To those unfamiliar with the terrain, the desert can seem like a harsh and empty place. Indeed, the desert of the Passover story is devoid of sustenance and life. At this point in the Seder, it is tradition to reflect on liberation and rebirth as connected ideas. To symbolize rebirth, we take a vegetable, like parsley, and dip it into salt water, which represents the tears shed by our Jewish ancestors when they were enslaved. Mixing the sweet and the bitter remind us that in times of joy, it is important to remember where we came from. Similarly, as we embark on this Seder, with the promise of a nourishing meal ahead, we take a moment to reflect on those going without food as they seek a better life. Though the Jewish people may have left Egypt, many people around the world are still waiting to be freed.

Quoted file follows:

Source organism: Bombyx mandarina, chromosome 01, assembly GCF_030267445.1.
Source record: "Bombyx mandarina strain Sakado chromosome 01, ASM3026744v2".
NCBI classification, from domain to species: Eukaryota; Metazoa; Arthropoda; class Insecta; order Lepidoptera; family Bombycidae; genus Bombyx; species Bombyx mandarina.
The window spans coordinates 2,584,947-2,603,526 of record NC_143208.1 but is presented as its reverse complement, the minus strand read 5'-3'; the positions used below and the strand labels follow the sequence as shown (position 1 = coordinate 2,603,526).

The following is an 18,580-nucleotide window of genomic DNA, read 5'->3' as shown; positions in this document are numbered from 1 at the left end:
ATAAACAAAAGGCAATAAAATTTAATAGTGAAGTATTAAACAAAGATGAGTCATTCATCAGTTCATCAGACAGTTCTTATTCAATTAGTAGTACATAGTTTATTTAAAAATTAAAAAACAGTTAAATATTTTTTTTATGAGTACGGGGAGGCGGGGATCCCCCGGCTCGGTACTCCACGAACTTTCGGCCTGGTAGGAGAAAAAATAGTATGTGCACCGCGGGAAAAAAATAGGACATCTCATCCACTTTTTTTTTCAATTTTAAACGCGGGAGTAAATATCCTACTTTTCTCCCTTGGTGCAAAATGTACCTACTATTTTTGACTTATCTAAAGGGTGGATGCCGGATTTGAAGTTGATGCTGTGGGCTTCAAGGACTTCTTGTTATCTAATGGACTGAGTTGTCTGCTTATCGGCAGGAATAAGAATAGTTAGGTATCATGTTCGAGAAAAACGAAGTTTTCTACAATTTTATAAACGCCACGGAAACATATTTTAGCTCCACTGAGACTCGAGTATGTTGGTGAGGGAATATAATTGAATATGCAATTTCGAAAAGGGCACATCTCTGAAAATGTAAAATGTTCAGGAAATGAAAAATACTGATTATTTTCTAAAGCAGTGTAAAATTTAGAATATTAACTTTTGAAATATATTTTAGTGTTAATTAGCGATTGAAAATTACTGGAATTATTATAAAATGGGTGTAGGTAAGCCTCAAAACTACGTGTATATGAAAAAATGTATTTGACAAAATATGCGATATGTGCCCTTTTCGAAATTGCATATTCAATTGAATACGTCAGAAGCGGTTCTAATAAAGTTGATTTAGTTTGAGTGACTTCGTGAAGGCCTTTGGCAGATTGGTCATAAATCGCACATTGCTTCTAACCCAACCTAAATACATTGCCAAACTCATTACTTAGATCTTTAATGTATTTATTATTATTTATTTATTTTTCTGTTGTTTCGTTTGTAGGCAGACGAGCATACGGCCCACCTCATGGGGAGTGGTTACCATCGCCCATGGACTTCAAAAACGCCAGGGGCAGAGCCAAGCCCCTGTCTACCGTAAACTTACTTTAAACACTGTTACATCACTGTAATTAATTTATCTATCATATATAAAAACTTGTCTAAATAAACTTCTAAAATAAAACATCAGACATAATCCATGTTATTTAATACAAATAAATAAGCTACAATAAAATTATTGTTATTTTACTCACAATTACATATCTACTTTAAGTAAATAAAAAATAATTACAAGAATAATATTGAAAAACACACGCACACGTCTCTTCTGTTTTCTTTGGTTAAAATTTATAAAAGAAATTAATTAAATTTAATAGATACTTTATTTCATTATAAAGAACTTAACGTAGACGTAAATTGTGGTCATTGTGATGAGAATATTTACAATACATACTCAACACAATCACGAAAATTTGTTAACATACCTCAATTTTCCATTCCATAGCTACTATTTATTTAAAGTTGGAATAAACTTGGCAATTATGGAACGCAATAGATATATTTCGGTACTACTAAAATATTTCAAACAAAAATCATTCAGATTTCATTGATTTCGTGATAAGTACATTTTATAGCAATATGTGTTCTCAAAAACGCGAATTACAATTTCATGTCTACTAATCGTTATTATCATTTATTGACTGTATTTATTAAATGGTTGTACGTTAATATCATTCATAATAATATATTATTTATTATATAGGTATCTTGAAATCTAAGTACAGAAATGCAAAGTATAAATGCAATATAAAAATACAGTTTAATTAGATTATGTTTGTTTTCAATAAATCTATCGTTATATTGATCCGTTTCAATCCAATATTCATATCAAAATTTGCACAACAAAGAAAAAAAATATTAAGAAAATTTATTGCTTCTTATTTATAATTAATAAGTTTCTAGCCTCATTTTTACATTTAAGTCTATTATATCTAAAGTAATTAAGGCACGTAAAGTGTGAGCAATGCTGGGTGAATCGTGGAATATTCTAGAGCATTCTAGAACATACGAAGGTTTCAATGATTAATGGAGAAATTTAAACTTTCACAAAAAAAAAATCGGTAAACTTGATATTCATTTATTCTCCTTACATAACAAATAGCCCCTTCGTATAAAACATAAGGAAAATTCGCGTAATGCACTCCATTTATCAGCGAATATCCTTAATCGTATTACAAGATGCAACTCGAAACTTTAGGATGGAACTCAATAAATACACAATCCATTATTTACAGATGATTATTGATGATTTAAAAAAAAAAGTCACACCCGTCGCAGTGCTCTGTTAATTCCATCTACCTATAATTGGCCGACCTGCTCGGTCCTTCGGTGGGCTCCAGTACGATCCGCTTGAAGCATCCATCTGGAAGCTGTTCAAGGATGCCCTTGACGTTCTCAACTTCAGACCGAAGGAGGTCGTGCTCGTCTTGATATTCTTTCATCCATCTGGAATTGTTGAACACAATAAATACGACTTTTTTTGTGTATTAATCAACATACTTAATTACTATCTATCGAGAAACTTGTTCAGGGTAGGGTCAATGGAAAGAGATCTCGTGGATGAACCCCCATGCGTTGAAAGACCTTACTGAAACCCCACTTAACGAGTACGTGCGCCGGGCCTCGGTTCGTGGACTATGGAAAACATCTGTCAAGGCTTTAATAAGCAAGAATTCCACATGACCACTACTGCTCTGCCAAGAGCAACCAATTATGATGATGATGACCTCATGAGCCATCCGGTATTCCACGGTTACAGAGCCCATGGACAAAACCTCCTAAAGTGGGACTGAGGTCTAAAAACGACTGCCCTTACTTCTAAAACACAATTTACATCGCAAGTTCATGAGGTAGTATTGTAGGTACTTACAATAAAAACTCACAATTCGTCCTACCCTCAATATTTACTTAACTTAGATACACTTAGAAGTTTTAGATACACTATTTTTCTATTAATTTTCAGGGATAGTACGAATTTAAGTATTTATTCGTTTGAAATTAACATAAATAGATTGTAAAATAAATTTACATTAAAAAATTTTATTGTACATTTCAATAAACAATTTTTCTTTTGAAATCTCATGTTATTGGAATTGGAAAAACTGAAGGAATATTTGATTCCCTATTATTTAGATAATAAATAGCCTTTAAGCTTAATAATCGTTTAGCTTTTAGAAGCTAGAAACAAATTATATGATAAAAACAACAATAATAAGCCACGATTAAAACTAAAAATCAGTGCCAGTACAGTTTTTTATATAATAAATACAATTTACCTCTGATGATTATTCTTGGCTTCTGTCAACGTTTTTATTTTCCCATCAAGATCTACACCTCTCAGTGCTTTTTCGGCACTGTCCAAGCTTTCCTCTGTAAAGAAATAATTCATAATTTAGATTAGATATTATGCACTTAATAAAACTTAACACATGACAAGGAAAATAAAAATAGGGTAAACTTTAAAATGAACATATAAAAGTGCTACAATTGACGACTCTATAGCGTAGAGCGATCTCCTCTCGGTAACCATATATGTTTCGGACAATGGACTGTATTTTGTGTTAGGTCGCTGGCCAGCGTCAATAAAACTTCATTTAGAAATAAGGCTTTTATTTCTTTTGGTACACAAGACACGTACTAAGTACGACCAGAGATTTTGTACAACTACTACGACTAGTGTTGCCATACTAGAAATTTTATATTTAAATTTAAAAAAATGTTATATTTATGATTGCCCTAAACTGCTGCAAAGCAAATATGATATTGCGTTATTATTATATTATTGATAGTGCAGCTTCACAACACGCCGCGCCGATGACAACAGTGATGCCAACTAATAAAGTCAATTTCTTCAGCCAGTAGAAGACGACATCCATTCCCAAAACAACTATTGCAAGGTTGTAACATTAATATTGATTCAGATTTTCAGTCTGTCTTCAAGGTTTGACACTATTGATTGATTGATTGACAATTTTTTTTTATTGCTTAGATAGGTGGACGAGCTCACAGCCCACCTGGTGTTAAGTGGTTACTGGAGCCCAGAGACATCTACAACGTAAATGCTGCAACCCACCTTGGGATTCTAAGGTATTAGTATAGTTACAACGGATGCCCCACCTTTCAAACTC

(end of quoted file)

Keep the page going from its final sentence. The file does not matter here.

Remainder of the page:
We recite this short blessing, then dip our parsley. 

בָּרוּךְ אַתָּה יְיָ, אֱלֹהֵינוּ מֶלֶךְ הָעוֹלָם, בּוֹרֵא פְּרִי הָאֲדָמָה

Baruch Atah Adonai, Eloheinu Melech ha-olam, borei p’ree ha-adama.

We praise God, Ruler of Everything, who creates the fruits of the earth.

Written by Justine Orlovsky-Schnitzler 

haggadah Section: Karpas